End the War on Hanukkah

The War on Christmas is one thing, but the War on Hanukkah is going way too far:

On Friday, Four Jewish subway riders who wished other people Happy Hanukkah were pelted with anti-Semitic remarks before being beaten, New York police and prosecutors said.

The incident was being investigated as a possible hate crime.

The four were on a train in Manhattan on Friday night, during the eight-day Jewish Festival of Lights, when they were approached by a group of 10 people who offered holiday greetings. The victims responded, Happy Hanukkah and were assaulted by the larger group, police said Tuesday.

Police caught up with the train in Brooklyn and arrested eight men and two women, aged 19 and 20. They were arraigned Saturday on charges of assault, menacing, riot, harassment and disorderly conduct, the Brooklyn district attorney’s office said.

Dodd Done?

Chris Dodd may have moved to Iowa in the hopes of achieving an upset to get his struggling campaign off the ground, but he does not look like he is well prepared for the race beyond Iowa. Ballot Access News reports that Dodd has failed to file to get on the ballot for the primary in neighboring New York.

I hope his campaign at least lasts thru January as Dodd is one of the few Democrats to remain on the Michigan ballot. Most likely I’ll vote for Dodd as the most effective way of voting against Clinton here in Michigan. (My planned vote for Dodd is based purely upon the Michigan primary–I remain undecided between a few candidates with regards to my actual first choice for the nomination.)

Posted in Politics. Tags: , . No Comments »

Fox News on Global Warming


While I would like to see the proposed Science Debate to evaluate the views of all the candidates on science issues we already knows where Fox News stands on climate change–they get the facts all wrong. See the above video for some examples.  (Hat tip to Greg Laden.)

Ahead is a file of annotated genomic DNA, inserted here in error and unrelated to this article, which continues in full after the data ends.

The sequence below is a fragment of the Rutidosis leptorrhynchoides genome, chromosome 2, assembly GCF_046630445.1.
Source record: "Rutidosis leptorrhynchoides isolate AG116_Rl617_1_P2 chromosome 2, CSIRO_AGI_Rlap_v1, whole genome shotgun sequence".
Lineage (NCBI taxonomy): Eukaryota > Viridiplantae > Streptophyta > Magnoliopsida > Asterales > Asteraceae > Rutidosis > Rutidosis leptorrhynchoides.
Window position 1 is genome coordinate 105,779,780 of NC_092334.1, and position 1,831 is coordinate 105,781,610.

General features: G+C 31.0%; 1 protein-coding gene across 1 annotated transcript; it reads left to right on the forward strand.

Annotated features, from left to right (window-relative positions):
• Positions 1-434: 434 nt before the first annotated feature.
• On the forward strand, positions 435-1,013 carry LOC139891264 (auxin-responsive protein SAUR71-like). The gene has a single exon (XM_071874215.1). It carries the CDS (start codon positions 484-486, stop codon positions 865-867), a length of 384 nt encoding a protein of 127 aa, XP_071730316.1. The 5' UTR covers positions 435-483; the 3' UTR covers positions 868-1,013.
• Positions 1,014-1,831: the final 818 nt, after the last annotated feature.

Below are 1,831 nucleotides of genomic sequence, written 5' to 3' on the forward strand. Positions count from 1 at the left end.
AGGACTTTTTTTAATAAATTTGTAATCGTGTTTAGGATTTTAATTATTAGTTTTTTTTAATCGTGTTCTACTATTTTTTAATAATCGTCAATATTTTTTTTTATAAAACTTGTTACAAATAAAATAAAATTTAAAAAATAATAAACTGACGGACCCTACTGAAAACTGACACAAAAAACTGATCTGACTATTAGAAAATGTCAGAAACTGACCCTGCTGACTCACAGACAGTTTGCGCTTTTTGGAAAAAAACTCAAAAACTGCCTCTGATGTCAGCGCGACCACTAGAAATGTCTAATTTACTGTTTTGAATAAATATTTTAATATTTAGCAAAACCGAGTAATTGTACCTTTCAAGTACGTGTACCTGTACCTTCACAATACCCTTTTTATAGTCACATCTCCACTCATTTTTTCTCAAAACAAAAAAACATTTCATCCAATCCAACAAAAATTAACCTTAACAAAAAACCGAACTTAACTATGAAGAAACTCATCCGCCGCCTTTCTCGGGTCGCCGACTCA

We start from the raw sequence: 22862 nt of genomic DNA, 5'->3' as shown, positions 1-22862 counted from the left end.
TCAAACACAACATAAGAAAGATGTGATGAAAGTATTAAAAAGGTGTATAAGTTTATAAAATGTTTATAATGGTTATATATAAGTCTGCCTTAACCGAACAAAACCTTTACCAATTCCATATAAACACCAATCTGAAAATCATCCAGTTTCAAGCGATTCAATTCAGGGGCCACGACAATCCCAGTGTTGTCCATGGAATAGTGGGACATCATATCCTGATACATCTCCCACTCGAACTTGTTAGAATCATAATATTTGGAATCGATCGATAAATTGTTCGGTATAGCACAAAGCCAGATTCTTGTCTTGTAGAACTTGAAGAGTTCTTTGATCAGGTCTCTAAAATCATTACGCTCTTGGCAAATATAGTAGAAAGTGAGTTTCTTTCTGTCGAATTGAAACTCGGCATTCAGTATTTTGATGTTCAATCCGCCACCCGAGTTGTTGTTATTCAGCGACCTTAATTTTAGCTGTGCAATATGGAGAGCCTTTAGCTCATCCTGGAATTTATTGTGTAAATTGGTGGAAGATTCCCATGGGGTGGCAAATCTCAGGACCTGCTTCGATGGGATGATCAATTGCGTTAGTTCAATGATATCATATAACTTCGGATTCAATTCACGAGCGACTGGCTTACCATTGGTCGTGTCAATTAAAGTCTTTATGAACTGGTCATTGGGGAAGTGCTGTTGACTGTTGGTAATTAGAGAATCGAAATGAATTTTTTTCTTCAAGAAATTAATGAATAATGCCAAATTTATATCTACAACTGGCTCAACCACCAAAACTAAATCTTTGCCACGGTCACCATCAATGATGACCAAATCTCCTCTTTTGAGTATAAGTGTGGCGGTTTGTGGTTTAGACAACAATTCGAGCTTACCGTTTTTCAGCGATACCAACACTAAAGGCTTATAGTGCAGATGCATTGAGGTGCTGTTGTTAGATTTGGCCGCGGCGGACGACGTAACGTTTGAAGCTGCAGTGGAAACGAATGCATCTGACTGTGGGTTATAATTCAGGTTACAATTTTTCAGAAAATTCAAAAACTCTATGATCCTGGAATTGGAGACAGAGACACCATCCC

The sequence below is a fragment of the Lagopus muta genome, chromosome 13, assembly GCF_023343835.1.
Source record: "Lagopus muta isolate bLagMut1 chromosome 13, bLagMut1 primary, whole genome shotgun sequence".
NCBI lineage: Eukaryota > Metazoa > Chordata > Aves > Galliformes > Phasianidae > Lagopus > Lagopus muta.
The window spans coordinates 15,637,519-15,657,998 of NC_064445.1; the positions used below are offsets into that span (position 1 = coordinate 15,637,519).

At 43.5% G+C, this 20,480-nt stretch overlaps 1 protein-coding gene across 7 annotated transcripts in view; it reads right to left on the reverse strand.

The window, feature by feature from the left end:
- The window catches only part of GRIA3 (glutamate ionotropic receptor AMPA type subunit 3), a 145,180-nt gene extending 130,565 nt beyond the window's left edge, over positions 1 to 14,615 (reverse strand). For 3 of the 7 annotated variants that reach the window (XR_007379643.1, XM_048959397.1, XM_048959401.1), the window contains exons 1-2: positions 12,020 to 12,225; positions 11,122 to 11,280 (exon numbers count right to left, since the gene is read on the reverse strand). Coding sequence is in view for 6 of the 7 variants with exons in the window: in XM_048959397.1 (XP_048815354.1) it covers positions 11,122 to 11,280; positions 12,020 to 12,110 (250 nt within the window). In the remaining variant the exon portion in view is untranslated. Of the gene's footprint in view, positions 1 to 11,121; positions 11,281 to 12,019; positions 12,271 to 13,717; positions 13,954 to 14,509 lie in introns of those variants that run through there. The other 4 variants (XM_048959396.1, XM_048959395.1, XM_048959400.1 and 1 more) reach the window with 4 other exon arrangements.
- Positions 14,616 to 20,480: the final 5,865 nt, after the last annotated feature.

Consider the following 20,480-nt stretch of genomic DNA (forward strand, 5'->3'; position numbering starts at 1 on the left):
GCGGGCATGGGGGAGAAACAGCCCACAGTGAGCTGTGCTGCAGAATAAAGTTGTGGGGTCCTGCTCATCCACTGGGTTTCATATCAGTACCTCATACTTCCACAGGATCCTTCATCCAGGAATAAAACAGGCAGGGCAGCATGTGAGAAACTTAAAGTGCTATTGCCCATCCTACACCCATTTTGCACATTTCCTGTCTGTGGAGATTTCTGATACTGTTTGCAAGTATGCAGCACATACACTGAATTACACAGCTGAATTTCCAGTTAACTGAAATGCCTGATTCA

Science Debate

So far in the debates and presidential campaign we’ve learned that many of the Republican candidates do not accept established science in areas such as evolution and climate change. Even among the politicians who do not reject science we have not heard very many details as to how their views on these and other scientific issues will shape public policy. A group of almost sixty scientists have started a campaign to urge the candidates to participate in a science debate. More information is at the ScienceDebate2008 web site and the group’s press release follows:

NEW YORK – Eleven Nobel laureates, two dozen other eminent scientists, and the leaders of many of America’s pre-eminent scientific organizations and universities have joined a coalition of business leaders, writers, and elected officials of both major political parties in a call for a science-based presidential debate in 2008.

The group, which calls itself ScienceDebate2008, says such a debate is critical. “Given the many urgent scientific and technological challenges facing America and the vital role scientific innovation plays in spurring economic growth, we view this as a critical part of our presidential selection process,” the group said in a prepared announcement.